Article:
share|improve this answer
    
How is your battery life using EFI boot? This is my major motivation for using EFI boot, even though the installation seems to be quite painfully difficult for an newcomer like me (link). I want to use integrated graphics only. When using BIOS emulation, Ubuntu only sees my discrete graphics card. –  user24668 May 14 '12 at 7:55

I don't have a Macbook myself, but while looking for a way to install Ubuntu on my uefi notebook I stumbled upon this nice little guide below. After the rEFIt step, there are more steps to enable Uefi. I hope it helps!

http://www.rodsbooks.com/ubuntu-efi/index.html

share|improve this answer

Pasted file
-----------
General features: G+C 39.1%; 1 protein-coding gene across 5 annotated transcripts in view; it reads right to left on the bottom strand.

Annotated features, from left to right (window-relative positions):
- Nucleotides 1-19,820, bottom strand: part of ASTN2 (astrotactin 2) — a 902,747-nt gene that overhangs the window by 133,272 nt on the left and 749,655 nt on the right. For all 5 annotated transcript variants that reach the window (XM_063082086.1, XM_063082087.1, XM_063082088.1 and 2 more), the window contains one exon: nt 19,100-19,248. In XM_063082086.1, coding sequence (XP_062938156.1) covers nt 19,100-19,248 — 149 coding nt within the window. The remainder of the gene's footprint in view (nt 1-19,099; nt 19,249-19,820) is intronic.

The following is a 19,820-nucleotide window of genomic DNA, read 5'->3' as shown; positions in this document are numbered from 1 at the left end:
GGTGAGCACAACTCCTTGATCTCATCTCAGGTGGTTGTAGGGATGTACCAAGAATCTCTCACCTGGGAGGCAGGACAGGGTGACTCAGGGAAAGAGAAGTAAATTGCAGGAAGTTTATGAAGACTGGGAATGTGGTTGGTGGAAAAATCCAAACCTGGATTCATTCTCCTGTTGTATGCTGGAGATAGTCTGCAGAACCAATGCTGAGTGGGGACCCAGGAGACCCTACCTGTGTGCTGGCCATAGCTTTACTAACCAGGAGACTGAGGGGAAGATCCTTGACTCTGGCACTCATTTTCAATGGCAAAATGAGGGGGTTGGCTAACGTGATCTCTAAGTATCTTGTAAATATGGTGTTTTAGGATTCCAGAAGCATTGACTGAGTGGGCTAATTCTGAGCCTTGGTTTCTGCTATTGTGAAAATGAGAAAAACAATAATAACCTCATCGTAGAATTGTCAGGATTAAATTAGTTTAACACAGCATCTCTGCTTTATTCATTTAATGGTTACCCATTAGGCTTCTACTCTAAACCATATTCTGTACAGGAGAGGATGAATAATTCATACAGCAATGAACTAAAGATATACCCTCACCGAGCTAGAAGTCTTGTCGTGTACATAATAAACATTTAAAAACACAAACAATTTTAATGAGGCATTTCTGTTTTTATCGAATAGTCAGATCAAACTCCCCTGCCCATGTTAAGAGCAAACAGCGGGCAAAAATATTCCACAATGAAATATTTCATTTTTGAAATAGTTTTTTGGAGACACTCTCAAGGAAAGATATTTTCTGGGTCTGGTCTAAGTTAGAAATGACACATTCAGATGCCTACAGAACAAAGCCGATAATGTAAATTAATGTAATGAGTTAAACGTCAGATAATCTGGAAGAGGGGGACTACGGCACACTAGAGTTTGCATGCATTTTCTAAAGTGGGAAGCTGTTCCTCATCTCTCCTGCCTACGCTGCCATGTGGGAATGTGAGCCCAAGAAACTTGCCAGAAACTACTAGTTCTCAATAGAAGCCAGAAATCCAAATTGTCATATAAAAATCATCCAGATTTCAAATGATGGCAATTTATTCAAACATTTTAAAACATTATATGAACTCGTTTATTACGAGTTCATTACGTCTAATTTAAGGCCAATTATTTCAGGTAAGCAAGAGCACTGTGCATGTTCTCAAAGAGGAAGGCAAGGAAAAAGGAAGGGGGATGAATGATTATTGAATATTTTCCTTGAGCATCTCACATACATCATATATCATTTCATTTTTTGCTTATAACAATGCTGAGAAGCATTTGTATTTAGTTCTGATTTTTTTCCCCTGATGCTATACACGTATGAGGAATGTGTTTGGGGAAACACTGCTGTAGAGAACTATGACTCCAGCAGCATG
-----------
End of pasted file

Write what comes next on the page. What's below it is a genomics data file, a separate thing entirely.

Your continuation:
I have an MacBook Pro 15" (2010) and i am able to dual boot with EFI. Try using Ubuntu 12.04 and follow the guide on this Wiki Page: https://help.ubuntu.com/community/UEFIBooting.

Note: I have removed my windows installation to do this. Dont know if triple boot works this way.

share|improve this answer
    
Unfortunately, this guide is very fragmented and missing clear structure. :( I can't really follow the instructions for a Mac as it's mixed up with instructions for Windows computers. What steps did you take? –  user24668 May 14 '12 at 8:09

I have a MacBook Pro 8,2 with ubuntu 12.04 and I got efi booting to work. I can get text mode to work, but i haven't been able to get a gui running. The screen that asks if you want to run ubuntu in low graphics mode comes up, but when you choose anything, it freezes and you have to force the computer off. Its a problem with the dual graphics. And vga switcheroo isn't working at all.